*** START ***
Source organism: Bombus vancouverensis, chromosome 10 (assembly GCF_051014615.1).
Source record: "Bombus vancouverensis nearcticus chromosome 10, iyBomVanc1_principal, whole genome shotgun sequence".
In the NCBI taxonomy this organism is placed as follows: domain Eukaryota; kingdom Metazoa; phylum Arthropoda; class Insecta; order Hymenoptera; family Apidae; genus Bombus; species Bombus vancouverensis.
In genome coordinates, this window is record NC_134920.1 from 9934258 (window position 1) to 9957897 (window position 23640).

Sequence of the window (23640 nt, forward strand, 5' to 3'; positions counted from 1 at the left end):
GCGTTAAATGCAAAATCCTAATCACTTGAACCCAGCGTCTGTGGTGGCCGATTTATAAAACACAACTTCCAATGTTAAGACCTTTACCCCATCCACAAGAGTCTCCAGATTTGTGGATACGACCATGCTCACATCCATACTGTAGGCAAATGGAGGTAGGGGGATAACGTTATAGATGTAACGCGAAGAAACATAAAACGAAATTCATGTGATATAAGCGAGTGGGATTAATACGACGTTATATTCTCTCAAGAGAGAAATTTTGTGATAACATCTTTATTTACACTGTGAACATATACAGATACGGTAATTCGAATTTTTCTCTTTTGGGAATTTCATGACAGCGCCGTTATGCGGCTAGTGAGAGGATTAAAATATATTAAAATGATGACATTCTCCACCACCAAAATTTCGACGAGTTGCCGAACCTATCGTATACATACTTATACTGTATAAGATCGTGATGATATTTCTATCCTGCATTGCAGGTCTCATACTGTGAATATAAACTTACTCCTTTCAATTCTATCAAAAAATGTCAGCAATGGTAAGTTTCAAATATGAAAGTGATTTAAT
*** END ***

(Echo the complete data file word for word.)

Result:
Source organism: Bombus vancouverensis, chromosome 10 (assembly GCF_051014615.1).
Source record: "Bombus vancouverensis nearcticus chromosome 10, iyBomVanc1_principal, whole genome shotgun sequence".
In the NCBI taxonomy this organism is placed as follows: domain Eukaryota; kingdom Metazoa; phylum Arthropoda; class Insecta; order Hymenoptera; family Apidae; genus Bombus; species Bombus vancouverensis.
In genome coordinates, this window is record NC_134920.1 from 9934258 (window position 1) to 9957897 (window position 23640).

Sequence of the window (23640 nt, forward strand, 5' to 3'; positions counted from 1 at the left end):
GCGTTAAATGCAAAATCCTAATCACTTGAACCCAGCGTCTGTGGTGGCCGATTTATAAAACACAACTTCCAATGTTAAGACCTTTACCCCATCCACAAGAGTCTCCAGATTTGTGGATACGACCATGCTCACATCCATACTGTAGGCAAATGGAGGTAGGGGGATAACGTTATAGATGTAACGCGAAGAAACATAAAACGAAATTCATGTGATATAAGCGAGTGGGATTAATACGACGTTATATTCTCTCAAGAGAGAAATTTTGTGATAACATCTTTATTTACACTGTGAACATATACAGATACGGTAATTCGAATTTTTCTCTTTTGGGAATTTCATGACAGCGCCGTTATGCGGCTAGTGAGAGGATTAAAATATATTAAAATGATGACATTCTCCACCACCAAAATTTCGACGAGTTGCCGAACCTATCGTATACATACTTATACTGTATAAGATCGTGATGATATTTCTATCCTGCATTGCAGGTCTCATACTGTGAATATAAACTTACTCCTTTCAATTCTATCAAAAAATGTCAGCAATGGTAAGTTTCAAATATGAAAGTGATTTAAT